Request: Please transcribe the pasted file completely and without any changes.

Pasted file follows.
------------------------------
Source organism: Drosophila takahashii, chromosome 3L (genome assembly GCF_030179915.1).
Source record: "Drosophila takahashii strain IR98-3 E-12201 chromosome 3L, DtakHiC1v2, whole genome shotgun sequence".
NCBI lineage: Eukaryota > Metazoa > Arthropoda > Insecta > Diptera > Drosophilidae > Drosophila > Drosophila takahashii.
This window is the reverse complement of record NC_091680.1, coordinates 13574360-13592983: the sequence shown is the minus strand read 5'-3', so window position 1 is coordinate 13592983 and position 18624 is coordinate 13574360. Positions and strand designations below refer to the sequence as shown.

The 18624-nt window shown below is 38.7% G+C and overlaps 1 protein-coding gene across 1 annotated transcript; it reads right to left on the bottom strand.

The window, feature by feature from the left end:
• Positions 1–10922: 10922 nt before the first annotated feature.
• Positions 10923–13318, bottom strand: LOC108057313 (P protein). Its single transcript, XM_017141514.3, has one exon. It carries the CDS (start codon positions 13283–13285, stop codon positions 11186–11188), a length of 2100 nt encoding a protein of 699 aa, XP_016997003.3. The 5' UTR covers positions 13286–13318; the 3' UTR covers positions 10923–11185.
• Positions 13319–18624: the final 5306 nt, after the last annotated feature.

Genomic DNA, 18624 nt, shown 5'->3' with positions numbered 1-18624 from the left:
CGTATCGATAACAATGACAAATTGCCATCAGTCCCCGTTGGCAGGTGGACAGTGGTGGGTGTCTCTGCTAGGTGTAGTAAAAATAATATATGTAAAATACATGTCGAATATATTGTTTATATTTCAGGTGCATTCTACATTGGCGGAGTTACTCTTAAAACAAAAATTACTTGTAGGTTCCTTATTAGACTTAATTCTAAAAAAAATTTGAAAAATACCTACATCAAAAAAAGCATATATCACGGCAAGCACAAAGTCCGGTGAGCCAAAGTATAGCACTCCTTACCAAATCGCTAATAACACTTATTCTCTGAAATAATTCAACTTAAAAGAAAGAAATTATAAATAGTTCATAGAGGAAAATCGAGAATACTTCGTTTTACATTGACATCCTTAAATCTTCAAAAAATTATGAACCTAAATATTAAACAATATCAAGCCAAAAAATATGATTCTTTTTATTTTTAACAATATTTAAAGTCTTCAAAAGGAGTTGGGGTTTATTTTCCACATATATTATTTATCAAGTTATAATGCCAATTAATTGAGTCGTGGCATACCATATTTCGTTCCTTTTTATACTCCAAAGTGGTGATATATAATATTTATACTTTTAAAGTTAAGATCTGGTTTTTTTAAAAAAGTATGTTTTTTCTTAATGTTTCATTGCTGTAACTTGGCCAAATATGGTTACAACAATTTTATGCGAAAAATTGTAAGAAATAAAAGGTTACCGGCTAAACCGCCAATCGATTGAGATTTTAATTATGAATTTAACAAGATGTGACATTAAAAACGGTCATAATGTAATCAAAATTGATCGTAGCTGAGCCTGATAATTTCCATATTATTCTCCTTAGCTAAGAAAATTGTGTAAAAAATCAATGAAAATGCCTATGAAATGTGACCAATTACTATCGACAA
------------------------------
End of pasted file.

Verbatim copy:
Source organism: Drosophila takahashii, chromosome 3L (genome assembly GCF_030179915.1).
Source record: "Drosophila takahashii strain IR98-3 E-12201 chromosome 3L, DtakHiC1v2, whole genome shotgun sequence".
NCBI lineage: Eukaryota > Metazoa > Arthropoda > Insecta > Diptera > Drosophilidae > Drosophila > Drosophila takahashii.
This window is the reverse complement of record NC_091680.1, coordinates 13574360-13592983: the sequence shown is the minus strand read 5'-3', so window position 1 is coordinate 13592983 and position 18624 is coordinate 13574360. Positions and strand designations below refer to the sequence as shown.

The 18624-nt window shown below is 38.7% G+C and overlaps 1 protein-coding gene across 1 annotated transcript; it reads right to left on the bottom strand.

The window, feature by feature from the left end:
• Positions 1–10922: 10922 nt before the first annotated feature.
• Positions 10923–13318, bottom strand: LOC108057313 (P protein). Its single transcript, XM_017141514.3, has one exon. It carries the CDS (start codon positions 13283–13285, stop codon positions 11186–11188), a length of 2100 nt encoding a protein of 699 aa, XP_016997003.3. The 5' UTR covers positions 13286–13318; the 3' UTR covers positions 10923–11185.
• Positions 13319–18624: the final 5306 nt, after the last annotated feature.

Genomic DNA, 18624 nt, shown 5'->3' with positions numbered 1-18624 from the left:
CGTATCGATAACAATGACAAATTGCCATCAGTCCCCGTTGGCAGGTGGACAGTGGTGGGTGTCTCTGCTAGGTGTAGTAAAAATAATATATGTAAAATACATGTCGAATATATTGTTTATATTTCAGGTGCATTCTACATTGGCGGAGTTACTCTTAAAACAAAAATTACTTGTAGGTTCCTTATTAGACTTAATTCTAAAAAAAATTTGAAAAATACCTACATCAAAAAAAGCATATATCACGGCAAGCACAAAGTCCGGTGAGCCAAAGTATAGCACTCCTTACCAAATCGCTAATAACACTTATTCTCTGAAATAATTCAACTTAAAAGAAAGAAATTATAAATAGTTCATAGAGGAAAATCGAGAATACTTCGTTTTACATTGACATCCTTAAATCTTCAAAAAATTATGAACCTAAATATTAAACAATATCAAGCCAAAAAATATGATTCTTTTTATTTTTAACAATATTTAAAGTCTTCAAAAGGAGTTGGGGTTTATTTTCCACATATATTATTTATCAAGTTATAATGCCAATTAATTGAGTCGTGGCATACCATATTTCGTTCCTTTTTATACTCCAAAGTGGTGATATATAATATTTATACTTTTAAAGTTAAGATCTGGTTTTTTTAAAAAAGTATGTTTTTTCTTAATGTTTCATTGCTGTAACTTGGCCAAATATGGTTACAACAATTTTATGCGAAAAATTGTAAGAAATAAAAGGTTACCGGCTAAACCGCCAATCGATTGAGATTTTAATTATGAATTTAACAAGATGTGACATTAAAAACGGTCATAATGTAATCAAAATTGATCGTAGCTGAGCCTGATAATTTCCATATTATTCTCCTTAGCTAAGAAAATTGTGTAAAAAATCAATGAAAATGCCTATGAAATGTGACCAATTACTATCGACAA